Your Homeowners policy helps protect you against a wide variety of losses. Give us a call and our insurance professionals will be happy to fill you in!


By Personal Perspective | No Comments

According to the National Highway Traffic Safety Administration (NHTSA), of the more than 5.4 million auto accidents in the U.S. during 2010, 1.54 million resulted in injuries, killing 32,788 Americans. Although improved vehicle design and tougher road safety standards have reduced these figures dramatically during the past two decades, they remind us of the need to stay safe behind the wheel.

A high percentage of accidents and deaths behind the wheel take place on the nation’s freeways, for obvious reasons. To reduce your chances of becoming a victim or harming others on the freeway, we’d recommend taking these precautions:

  • When you merge onto the freeway, get to the average traffic speed as soon as possible.
  • When you’re in the right lane of the freeway and see drivers merging from an on-ramp, move one lane to the left. If you can’t do this, slow down to give the entering driver more room.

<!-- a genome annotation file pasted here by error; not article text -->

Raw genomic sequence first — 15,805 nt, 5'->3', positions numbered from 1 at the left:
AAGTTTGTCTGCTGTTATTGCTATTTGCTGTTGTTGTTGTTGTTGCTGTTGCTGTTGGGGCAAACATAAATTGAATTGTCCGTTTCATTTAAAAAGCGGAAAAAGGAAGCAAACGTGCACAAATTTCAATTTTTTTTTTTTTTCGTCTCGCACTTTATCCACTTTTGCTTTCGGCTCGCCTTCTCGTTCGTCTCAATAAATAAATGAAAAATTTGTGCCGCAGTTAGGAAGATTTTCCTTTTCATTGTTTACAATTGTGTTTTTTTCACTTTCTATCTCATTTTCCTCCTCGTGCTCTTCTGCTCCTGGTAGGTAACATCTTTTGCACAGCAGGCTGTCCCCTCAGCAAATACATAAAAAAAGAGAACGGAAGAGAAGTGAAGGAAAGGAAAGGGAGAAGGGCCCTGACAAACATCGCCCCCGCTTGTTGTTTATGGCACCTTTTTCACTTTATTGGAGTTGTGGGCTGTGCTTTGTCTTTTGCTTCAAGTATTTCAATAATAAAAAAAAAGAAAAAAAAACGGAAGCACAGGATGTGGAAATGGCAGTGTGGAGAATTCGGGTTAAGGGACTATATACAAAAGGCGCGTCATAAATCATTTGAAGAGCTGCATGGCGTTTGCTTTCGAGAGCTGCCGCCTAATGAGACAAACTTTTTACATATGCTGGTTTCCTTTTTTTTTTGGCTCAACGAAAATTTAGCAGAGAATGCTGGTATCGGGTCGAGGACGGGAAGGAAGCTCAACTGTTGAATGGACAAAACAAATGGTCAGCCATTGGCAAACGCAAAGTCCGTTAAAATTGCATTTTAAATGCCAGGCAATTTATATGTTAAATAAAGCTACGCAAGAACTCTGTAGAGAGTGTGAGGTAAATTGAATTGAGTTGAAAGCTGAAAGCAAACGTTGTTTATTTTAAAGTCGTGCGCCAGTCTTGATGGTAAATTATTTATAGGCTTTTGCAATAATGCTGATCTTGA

• Allow plenty of room between you and other vehicles. Driving experts usually recommend using the “two second rule” — when you see the vehicle in front of you pass a fixed object, count “one thousand one, one thousand two.” If you reach the fixed object before “two,” you’re following too closely.
  • Try to maintain average traffic speed. Vehicles going much slower or faster than the flow of traffic are a recipe for an accident. However, also use common sense in observing posted speeding limits.
  • Use extra caution when driving at night or in bad weather; many drivers don’t adjust their driving habits for weather or road conditions.
  • Avoid any sudden moves; give other drivers time to react.
  • Scan the road ahead continuously for signs of trouble, such as construction and traffic slowdowns.
  • Be aware of the positions of other drivers, particularly beside you or slightly to the rear. Adjust your rearview mirrors properly before you drive your car.
  • Remember that your reaction time and overall driving skills decline as you get tired. It’s essential to take a break every two hours or so.
  • When exiting the freeway, signal well in advance. Do not slow down significantly until you start to turn off the freeway.